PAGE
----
Consciousness and Complexity

Neurosciences Institute, 10640 John J. Hopkins Drive, San Diego, CA 92121, USA.
Science (Impact Factor: 33.61). 01/1999; 282(5395):1846-51. DOI: 10.1126/science.282.5395.1846
Source: PubMed


Conventional approaches to understanding consciousness are generally concerned with the contribution of specific brain areas or groups of neurons. By contrast, it is considered here what kinds of neural processes can account for key properties of conscious experience. Applying measures of neural integration and complexity, together with an analysis of extensive neurological data, leads to a testable proposal-the dynamic core hypothesis-about the properties of the neural substrate of consciousness.

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Available from: Giulio Tononi, Sep 09, 2014
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    • "Two years later they presented a measure hypothesised to describe the neural complexity of functional integration in the brain (Tononi et al., 1994). The ideas of the reentering model and neural complexity measure developed into the more known dynamic core hypothesis (DCH) of the neural substrate of consciousness (Tononi & Edelman, 1998). The thalamocortical pathways played the foundation of sensory modality integration. "
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    ABSTRACT: This thesis evaluates the integrated information theory (IIT) by looking at how it may answer some central problems of consciousness that the author thinks any theory of consciousness should be able to explain. The problems concerned are the mind-body problem, the hard problem, the explanatory gap, the binding problem, and the problem of objectively detecting consciousness. The IIT is a computational theory of consciousness thought to explain the rise of consciousness. First the mongrel term consciousness is defined to give a clear idea of what is meant by consciousness in this thesis; followed by a presentation of the IIT, its origin, main ideas, and some implications of the theory. Thereafter the problems of consciousness will be presented, and the explanation the IIT gives will be investigated. In the discussion, some not perviously—in the thesis—discussed issues regarding the theory will be lifted. The author finds the IIT to hold explanations to each of the problems discussed. Whether the explanations are satisfying is questionable.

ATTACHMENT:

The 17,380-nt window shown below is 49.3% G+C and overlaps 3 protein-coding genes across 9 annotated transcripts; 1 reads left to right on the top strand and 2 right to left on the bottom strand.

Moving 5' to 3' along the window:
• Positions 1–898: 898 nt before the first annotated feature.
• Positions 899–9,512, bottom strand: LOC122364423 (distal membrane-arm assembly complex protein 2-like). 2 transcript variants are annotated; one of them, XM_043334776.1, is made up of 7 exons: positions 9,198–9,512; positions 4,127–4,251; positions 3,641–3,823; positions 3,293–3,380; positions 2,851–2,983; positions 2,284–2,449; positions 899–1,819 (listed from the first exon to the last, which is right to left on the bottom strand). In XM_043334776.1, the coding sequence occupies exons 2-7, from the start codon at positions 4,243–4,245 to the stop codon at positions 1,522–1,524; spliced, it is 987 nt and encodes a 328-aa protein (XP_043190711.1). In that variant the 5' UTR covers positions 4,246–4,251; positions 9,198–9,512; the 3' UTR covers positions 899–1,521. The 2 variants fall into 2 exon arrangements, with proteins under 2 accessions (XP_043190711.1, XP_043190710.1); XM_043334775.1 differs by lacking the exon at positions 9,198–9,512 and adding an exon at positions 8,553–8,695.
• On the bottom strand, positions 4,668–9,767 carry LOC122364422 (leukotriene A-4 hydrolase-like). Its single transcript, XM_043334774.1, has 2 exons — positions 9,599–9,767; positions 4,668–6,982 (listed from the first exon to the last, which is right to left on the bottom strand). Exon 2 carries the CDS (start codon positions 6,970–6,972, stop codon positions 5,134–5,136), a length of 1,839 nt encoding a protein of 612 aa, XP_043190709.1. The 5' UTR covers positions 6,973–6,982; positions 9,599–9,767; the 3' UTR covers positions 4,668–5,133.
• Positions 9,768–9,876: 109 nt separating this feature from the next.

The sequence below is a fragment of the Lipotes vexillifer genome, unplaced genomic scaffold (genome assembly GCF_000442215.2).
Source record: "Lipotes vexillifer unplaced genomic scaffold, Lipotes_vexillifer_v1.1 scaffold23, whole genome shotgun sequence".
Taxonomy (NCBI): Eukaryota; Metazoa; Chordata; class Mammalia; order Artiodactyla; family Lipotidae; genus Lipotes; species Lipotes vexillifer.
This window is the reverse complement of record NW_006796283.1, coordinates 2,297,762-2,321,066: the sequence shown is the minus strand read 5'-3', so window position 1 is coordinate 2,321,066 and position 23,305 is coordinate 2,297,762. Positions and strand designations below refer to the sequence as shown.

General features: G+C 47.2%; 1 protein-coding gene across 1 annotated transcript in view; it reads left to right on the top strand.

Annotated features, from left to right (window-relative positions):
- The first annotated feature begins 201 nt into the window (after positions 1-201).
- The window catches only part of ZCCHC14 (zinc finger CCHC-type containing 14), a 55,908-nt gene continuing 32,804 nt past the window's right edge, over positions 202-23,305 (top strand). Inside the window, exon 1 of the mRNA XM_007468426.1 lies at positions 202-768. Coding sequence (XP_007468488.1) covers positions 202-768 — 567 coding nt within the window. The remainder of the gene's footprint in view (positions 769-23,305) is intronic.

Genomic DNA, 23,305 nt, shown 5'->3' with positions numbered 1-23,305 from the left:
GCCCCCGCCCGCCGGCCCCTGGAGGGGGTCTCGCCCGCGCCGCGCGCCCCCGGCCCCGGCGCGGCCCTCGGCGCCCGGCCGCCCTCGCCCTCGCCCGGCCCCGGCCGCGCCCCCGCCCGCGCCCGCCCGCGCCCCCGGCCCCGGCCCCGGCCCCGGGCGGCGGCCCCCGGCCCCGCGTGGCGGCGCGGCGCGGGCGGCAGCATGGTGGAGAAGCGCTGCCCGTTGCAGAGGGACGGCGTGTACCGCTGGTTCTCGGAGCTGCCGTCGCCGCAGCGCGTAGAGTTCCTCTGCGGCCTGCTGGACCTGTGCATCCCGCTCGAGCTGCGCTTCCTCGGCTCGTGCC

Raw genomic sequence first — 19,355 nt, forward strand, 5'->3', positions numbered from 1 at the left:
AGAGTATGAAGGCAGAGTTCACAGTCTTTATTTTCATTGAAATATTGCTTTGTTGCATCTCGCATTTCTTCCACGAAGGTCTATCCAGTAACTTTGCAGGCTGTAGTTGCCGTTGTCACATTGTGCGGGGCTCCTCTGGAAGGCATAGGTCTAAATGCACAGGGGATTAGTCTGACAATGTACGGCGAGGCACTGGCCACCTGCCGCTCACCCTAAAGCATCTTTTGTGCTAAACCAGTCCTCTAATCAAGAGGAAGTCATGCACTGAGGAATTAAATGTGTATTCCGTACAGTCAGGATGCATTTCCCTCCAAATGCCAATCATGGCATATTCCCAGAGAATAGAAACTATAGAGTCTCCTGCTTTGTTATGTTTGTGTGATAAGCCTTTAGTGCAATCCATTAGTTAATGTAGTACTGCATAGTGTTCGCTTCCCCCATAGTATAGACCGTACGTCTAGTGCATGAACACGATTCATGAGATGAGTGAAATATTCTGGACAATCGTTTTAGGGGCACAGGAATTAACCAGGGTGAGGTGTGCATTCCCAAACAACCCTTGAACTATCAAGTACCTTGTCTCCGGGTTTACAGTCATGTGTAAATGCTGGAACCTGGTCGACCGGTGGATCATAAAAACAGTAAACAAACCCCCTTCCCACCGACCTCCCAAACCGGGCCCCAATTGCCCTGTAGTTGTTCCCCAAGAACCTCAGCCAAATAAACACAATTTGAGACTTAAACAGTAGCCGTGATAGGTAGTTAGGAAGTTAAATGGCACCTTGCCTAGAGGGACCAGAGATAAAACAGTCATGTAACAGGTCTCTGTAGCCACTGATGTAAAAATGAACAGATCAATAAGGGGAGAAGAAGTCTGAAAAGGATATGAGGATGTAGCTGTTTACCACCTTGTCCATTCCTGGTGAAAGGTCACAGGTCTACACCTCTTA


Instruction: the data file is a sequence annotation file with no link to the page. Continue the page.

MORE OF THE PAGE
Full-text · Thesis · Sep 2015
    • "T. Touskova and P. Bob: Consciousness and schizophrenia 297 to nonartists also show significantly higher phase synchrony in EEG in the high-frequency β-and γ-bands due to their ability of binding various details of complex artwork to create internal representations (Bhattacharya and Petsche, 2002). Also other studies confirmed that increased γ oscillations are closely associated with insight (Smith and Kounios, 1996; Jung-Beeman et al., 2004; Bowden et al., 2005; Kounios et al., 2008; Sandkuhler and Bhattacharya , 2008; Danko et al., 2009; Dietrich and Kanso, 2010) and conscious awareness related to attentional focus in general (Tononi and Edelman, 1998; Baars, 2002; Tononi, 2004; Uhlhaas and Singer, 2010). In this context, insight corresponds to contextual awareness, emergence of new perspectives, and creative solutions reflected in largescale information integration, and its typical neural correlate is represented by increased synchrony in the γ range (Bhattacharya and Petsche, 2002; Dietrich and Kanso, 2010). "